Friday, February 27, 2004
Monday, February 16, 2004
Every once in a while, a movie studio comes along and makes a decision regarding an upcoming project that is beyond dimwitted. Just ask director Paul Schrader, the latest witness to this trend, whose new opus will probably never be seen in major release thanks to the brains behind Morgan Creek Productions. Why, you ask? Because as we speak, all existing cuts of his endeavor are sitting on a shelf somewhere collecting dust while a completely new version of his movie is being shot. And get this: this new version uses different actors, an entirely different script and is being overseen by a completely new director, too. If this all sounds like the plot of some kind of anti-Hollywood satire, then no wonder—it is perhaps the first time in major cinema history a studio has gone to such extreme lengths to undo someone's effort because the end result didn't match what they had hoped for.
Sunday, February 1, 2004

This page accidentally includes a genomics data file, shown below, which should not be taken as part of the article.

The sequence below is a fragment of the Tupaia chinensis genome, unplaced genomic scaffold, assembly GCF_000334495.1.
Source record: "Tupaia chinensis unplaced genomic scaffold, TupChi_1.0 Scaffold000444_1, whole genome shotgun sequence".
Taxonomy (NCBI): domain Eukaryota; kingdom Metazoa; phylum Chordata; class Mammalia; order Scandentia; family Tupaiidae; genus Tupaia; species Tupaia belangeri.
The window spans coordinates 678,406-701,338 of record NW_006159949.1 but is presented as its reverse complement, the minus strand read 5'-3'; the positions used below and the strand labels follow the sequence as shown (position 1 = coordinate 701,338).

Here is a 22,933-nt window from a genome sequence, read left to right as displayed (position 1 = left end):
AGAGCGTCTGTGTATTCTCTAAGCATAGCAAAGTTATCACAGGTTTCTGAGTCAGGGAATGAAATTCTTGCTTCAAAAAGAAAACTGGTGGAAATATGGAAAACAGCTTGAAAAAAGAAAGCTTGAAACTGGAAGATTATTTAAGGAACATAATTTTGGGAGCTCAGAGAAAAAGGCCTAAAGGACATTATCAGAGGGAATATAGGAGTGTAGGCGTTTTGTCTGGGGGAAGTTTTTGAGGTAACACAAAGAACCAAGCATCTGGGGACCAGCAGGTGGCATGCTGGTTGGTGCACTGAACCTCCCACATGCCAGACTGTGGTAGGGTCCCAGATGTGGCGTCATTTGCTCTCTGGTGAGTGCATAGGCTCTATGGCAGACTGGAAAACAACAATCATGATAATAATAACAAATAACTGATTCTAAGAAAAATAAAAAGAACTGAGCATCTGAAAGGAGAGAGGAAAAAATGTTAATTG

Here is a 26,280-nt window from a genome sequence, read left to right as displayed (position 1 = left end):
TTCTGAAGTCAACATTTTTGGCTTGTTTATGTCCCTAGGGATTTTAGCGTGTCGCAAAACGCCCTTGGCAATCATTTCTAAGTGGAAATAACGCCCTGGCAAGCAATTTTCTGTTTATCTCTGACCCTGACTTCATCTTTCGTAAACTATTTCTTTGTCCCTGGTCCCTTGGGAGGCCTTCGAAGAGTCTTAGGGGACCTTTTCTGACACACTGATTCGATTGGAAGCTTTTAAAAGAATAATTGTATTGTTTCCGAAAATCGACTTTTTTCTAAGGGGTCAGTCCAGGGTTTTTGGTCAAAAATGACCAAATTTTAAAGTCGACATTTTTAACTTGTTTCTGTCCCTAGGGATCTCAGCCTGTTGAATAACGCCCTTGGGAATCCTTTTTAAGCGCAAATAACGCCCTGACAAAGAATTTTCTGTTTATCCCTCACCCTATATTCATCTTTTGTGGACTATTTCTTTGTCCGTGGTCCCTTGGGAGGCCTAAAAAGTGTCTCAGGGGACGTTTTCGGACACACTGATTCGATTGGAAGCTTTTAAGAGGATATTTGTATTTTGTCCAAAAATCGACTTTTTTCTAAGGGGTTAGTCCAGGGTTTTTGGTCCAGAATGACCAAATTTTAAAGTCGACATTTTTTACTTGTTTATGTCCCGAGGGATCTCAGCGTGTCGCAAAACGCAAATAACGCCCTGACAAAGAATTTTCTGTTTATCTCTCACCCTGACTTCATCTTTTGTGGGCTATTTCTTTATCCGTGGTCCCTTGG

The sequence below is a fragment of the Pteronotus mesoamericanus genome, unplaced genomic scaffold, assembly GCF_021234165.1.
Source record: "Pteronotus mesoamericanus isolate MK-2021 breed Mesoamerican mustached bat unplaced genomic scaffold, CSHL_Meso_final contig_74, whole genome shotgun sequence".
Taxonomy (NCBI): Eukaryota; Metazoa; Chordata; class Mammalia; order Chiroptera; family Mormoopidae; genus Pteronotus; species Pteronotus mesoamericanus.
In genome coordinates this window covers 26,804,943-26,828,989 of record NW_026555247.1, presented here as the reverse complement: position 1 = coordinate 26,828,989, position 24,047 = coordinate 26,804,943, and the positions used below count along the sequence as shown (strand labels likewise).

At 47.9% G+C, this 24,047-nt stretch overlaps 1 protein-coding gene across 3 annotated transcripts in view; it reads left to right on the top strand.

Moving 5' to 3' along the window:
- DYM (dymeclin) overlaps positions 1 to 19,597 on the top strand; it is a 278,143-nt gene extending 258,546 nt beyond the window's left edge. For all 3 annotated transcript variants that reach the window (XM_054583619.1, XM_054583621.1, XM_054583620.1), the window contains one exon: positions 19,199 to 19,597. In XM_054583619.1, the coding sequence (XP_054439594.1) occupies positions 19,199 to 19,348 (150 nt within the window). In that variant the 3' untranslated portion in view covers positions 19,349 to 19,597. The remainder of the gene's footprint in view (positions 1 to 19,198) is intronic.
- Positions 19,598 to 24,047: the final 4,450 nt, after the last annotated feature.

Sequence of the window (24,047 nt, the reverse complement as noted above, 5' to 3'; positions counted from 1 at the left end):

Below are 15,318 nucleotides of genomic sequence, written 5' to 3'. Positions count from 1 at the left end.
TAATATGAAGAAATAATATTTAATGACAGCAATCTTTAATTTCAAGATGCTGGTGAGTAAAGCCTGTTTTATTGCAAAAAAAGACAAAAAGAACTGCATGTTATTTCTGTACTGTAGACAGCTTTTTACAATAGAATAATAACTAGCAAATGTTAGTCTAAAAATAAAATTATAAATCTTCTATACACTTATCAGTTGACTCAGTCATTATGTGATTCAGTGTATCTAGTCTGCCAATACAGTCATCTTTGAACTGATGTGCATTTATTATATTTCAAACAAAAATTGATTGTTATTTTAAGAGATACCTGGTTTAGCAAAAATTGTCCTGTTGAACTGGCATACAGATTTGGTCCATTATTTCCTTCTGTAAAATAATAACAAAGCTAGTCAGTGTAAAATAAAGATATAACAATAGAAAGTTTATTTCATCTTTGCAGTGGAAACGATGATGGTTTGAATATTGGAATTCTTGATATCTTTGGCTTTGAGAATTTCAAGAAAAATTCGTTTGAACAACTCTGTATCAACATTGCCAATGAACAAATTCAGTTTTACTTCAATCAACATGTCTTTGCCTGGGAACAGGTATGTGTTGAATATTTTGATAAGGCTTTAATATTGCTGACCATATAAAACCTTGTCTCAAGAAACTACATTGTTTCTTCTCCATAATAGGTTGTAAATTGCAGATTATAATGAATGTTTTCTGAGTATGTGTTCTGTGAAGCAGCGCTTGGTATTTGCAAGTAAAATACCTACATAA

If there's one thing more rigorous for a movie critic than sifting through piles of films trying to figure out which ones to review, it's composing lists of those select few achievements of a given year that either move us with their brilliance or scar us with their awfulness. The concept itself is restricting because there are usually far too many candidates for both sides of the quality divide for either list to be truly comprehensive. Several journalists (including myself) purposely restrict these lists to ten specific selections (with an occasional mention of those films that barely fell out of the bracket) because it allows some flexibility without stretching the selection too thin; however, particularly in the recent years, it is not uncommon for colleagues to do top 20 or even 30 best and worst lists. Whether there are even 20 or 30 movies worthy of either group in any given year is always up to speculation.